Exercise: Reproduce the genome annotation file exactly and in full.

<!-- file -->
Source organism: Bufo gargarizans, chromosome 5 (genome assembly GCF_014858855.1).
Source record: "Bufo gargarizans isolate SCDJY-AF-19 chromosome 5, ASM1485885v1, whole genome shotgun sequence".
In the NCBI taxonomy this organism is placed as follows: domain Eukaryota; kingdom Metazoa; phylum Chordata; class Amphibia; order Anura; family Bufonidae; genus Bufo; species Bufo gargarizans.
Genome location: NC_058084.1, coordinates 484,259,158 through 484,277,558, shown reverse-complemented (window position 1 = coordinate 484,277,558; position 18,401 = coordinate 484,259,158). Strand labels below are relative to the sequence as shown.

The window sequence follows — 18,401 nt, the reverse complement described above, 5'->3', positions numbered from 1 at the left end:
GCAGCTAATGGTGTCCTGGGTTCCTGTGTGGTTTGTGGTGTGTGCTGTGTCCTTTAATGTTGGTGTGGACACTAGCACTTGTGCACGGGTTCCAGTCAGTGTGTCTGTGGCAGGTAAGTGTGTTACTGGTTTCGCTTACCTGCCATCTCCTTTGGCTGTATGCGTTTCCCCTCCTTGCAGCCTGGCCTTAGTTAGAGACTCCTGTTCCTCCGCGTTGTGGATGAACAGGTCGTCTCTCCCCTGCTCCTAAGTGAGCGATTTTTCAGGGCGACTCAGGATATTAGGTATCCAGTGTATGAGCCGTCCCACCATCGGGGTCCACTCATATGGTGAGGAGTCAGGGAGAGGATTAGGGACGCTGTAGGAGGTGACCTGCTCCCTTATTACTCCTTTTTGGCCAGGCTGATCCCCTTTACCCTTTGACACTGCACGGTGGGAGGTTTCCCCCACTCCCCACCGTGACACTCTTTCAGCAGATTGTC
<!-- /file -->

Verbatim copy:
Source organism: Bufo gargarizans, chromosome 5 (genome assembly GCF_014858855.1).
Source record: "Bufo gargarizans isolate SCDJY-AF-19 chromosome 5, ASM1485885v1, whole genome shotgun sequence".
In the NCBI taxonomy this organism is placed as follows: domain Eukaryota; kingdom Metazoa; phylum Chordata; class Amphibia; order Anura; family Bufonidae; genus Bufo; species Bufo gargarizans.
Genome location: NC_058084.1, coordinates 484,259,158 through 484,277,558, shown reverse-complemented (window position 1 = coordinate 484,277,558; position 18,401 = coordinate 484,259,158). Strand labels below are relative to the sequence as shown.

The window sequence follows — 18,401 nt, the reverse complement described above, 5'->3', positions numbered from 1 at the left end:
GCAGCTAATGGTGTCCTGGGTTCCTGTGTGGTTTGTGGTGTGTGCTGTGTCCTTTAATGTTGGTGTGGACACTAGCACTTGTGCACGGGTTCCAGTCAGTGTGTCTGTGGCAGGTAAGTGTGTTACTGGTTTCGCTTACCTGCCATCTCCTTTGGCTGTATGCGTTTCCCCTCCTTGCAGCCTGGCCTTAGTTAGAGACTCCTGTTCCTCCGCGTTGTGGATGAACAGGTCGTCTCTCCCCTGCTCCTAAGTGAGCGATTTTTCAGGGCGACTCAGGATATTAGGTATCCAGTGTATGAGCCGTCCCACCATCGGGGTCCACTCATATGGTGAGGAGTCAGGGAGAGGATTAGGGACGCTGTAGGAGGTGACCTGCTCCCTTATTACTCCTTTTTGGCCAGGCTGATCCCCTTTACCCTTTGACACTGCACGGTGGGAGGTTTCCCCCACTCCCCACCGTGACACTCTTTCAGCAGATTGTC